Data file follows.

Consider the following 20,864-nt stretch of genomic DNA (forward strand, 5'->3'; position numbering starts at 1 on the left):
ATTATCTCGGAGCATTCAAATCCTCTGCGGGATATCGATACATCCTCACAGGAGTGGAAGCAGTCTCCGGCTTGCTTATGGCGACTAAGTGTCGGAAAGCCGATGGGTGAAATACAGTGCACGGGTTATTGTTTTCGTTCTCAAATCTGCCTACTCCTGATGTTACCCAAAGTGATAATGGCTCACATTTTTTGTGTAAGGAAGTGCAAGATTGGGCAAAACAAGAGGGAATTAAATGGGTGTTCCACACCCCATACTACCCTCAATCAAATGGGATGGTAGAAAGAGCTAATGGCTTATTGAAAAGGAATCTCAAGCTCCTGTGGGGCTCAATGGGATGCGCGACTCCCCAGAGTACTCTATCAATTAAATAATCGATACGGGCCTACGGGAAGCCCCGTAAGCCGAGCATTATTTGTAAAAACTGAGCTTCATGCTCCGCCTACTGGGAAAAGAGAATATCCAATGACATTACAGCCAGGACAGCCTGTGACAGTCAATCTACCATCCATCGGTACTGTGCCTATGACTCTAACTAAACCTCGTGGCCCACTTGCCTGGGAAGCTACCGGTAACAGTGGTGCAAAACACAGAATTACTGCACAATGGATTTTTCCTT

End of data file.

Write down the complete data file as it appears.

Consider the following 20,864-nt stretch of genomic DNA (forward strand, 5'->3'; position numbering starts at 1 on the left):
ATTATCTCGGAGCATTCAAATCCTCTGCGGGATATCGATACATCCTCACAGGAGTGGAAGCAGTCTCCGGCTTGCTTATGGCGACTAAGTGTCGGAAAGCCGATGGGTGAAATACAGTGCACGGGTTATTGTTTTCGTTCTCAAATCTGCCTACTCCTGATGTTACCCAAAGTGATAATGGCTCACATTTTTTGTGTAAGGAAGTGCAAGATTGGGCAAAACAAGAGGGAATTAAATGGGTGTTCCACACCCCATACTACCCTCAATCAAATGGGATGGTAGAAAGAGCTAATGGCTTATTGAAAAGGAATCTCAAGCTCCTGTGGGGCTCAATGGGATGCGCGACTCCCCAGAGTACTCTATCAATTAAATAATCGATACGGGCCTACGGGAAGCCCCGTAAGCCGAGCATTATTTGTAAAAACTGAGCTTCATGCTCCGCCTACTGGGAAAAGAGAATATCCAATGACATTACAGCCAGGACAGCCTGTGACAGTCAATCTACCATCCATCGGTACTGTGCCTATGACTCTAACTAAACCTCGTGGCCCACTTGCCTGGGAAGCTACCGGTAACAGTGGTGCAAAACACAGAATTACTGCACAATGGATTTTTCCTT